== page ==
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'Bonjour Biqui, Bonjour!' is an 1893 song for voice and piano with words and music by Erik Satie. At a mere four bars - less than half a minute in performance, and that due to its slow tempo - it is the shortest of his complete compositions. Its significance lies in its rare, enigmatic glimpse into the composer's romance with the painter Suzanne Valadon, the only one he is known to have had. The song is dedicated to her.
, oil portrait by Suzanne Valadon (1893)
Satie composed this musical curio on April 2, 1893, as part of an Easter Sunday gift for Valadon, whom he affectionately nicknamed "Biqui".Robert Orledge, "Understanding Satie's 'Vexations'", Archives de la Fondation Erik Satie, Paris, 2000. Also includes score and facsimile of original manuscript. Retrieved from Niclas Fogwall's defunct "Satie Homepage" (1996-2014) via Internet Archive Wayback Machine at https://web.archive.org/web/20041023204150/http://www.af.lu.se/~fogwall/articl11.html. On a single sheet of music paper, and alternating the use of regular and watered-down ink, he concocted a rather jarring little ditty with just three chords and five notes in the vocal line.Robert Orledge, "Erik Satie's ballet 'uspud': Prime Numbers and the Creation of a New Language with Only Half the Alphabet", 'The Musical Times', Vol. 150, No. 1908 (Autumn, 2009), pp. 31-41. Available at http://www.soundkiosk.com/pdffiles/Erik%20Satie%20prime%20numbers%2013%20letters%20Robert%20Orledge%202008.pdf. The song does not have an actual title. Its pride of place at the top of the score is instead taken by the playing direction 'trs lent' ("very slow"), and the greeting "Bonjour Biqui, Bonjour!" constitutes the entire "lyrics."
It is accompanied by a drawing of an innocent-looking Valadon Satie subtitled an "Authentic Portrait of Biqui". One need only compare it to Valadon's self-portrait of the same year or her depiction in Toulouse-Lautrec's painting 'The Hangover' (c. 1889) to appreciate the extent of Satie's idealization. The sketch and Satie's bold, angular signature beside it dominate the composition, in which the different elements (music, text, drawing) are carefully arranged on the page for visual effect.The complete texts, positioned at different parts of the page, read as follows: "Trs lent - Bon---jour Bi-----qui, Bon---jour! - For Suzanne Valadon - Erik Satie - Authentic Portrait of Biqui - created in the great city of Paris on 2 April (Easter Day) of '93."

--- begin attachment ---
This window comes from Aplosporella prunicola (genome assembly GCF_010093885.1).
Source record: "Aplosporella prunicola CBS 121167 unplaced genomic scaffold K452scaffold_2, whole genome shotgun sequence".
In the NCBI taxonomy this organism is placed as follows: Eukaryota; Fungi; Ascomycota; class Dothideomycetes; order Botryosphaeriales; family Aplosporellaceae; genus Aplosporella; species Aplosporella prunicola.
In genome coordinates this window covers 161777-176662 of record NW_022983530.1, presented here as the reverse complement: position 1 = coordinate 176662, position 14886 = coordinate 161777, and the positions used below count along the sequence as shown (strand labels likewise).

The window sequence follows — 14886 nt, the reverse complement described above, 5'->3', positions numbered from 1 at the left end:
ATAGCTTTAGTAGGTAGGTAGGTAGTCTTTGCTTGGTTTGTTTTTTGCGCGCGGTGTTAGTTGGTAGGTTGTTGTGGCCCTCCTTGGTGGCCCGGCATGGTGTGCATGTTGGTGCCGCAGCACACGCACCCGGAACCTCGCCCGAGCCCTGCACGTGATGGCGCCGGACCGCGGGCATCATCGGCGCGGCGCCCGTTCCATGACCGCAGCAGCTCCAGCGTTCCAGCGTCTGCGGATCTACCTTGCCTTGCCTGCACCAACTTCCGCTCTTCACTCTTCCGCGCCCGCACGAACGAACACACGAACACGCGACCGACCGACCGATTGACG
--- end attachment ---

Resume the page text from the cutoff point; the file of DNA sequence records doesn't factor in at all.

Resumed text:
Robert Orledge found stylistic links between the song and two other Satie compositions which place all three within the context of the Satie-Valadon affair. 'Bonjour Biqui' and the piano piece 'Vexations' are constructed entirely from "ambiguous diminished chords" first found in the 'Danses gothiques', which Satie completed on March 23, 1893 in an attempt to regain his composure in the midst of his stormy romance;Ornella Volta, "Satie Seen Through His Letters", Marion Boyars Publishers, New York, 1989, p. 48. and the 'Vexations' begins with the same chord with which 'Bonjour Biqui' ends, almost as if one was meant to be an extension of the other. For Orledge these chords were undoubtedly associated with Valadon. "Thus, 'Bonjour Biqui, Bonjour!' is far from being the home-made musical 'Happy Easter' card that it might seem at first glance, and it might well reveal the same anguish over unreciprocated affection that found a more extensive and private expression in 'Vexations'," he wrote.Orledge, "Understanding Satie's 'Vexations'". These observations also provide a plausible time frame (AprilJune, 1893) for the undated 'Vexations'.Robert Orledge, "Satie the Composer", Cambridge University Press, 1990 p. 144.
, self-portrait (1893)
The music for 'Bonjour Biqui' does not invite romantic or sentimental comparisons,Nick Richardson, "Velvet Gentleman", 'London Review of Books', Vol. 37, No. 11, 4 June 2015, pp. 26-28. despite a recent Satie biographer's description of it as "cheerful".Mary E. Davis, "Erik Satie", Reaktion Books, 2007, p. 58. It is fairly atonal and very characteristic of Satie's esoteric "Rosicrucian" compositions of the period. Most remarkable is the plaintive prosody of the moniker "Biqui", stretched out over two languishing chords.
There is no evidence Valadon was aware of Satie's intended gift. At that stage in their six-month relationship he was having trouble arranging dates with her, even though they lived in the same building.Volta, "Satie Seen Through His Letters", pp. 45-46. She finally broke with him in June 1893 and the song remained in Satie's private possession until his death in 1925.
When Pierre-Daniel Templier (1905-1987) published the first Satie biography in 1932, Valadon was still living, and the author omitted any direct mention of her relationship with the composer. He simply noted, "Women did not play an important part in Satie's life. As a mature man, he was not known to have had any affairs."Pierre-Daniel Templier, "Erik Satie", MIT Press, 1969, p. 71. Translated from the original French edition published by Rieder, Paris, 1932. However, Templier included a facsimile of the complete 'Bonjour Biqui, Bonjour!' manuscript - its first appearance in print - which by its intimate nature served as a tacit acknowledgement of this youthful liaison.Templier, "Erik Satie", Plate 32. In the original French edition it was Plate XII. The facsimile was republished in Rollo H. Myers' English-language biography (1948), but as Valadon had died in 1938 Myers felt free to identify her as Satie's one "affaire du coeur" ("affair of the heart").Rollo H. Myers, "Erik Satie", Dover Publications, Inc., NY, 1968, p. 126 and Plate facing p. 32. Originally published in 1948 by Denis Dobson Ltd., London. The original manuscript is now held by the Archives de la Fondation Erik Satie in Paris.
Notes and references
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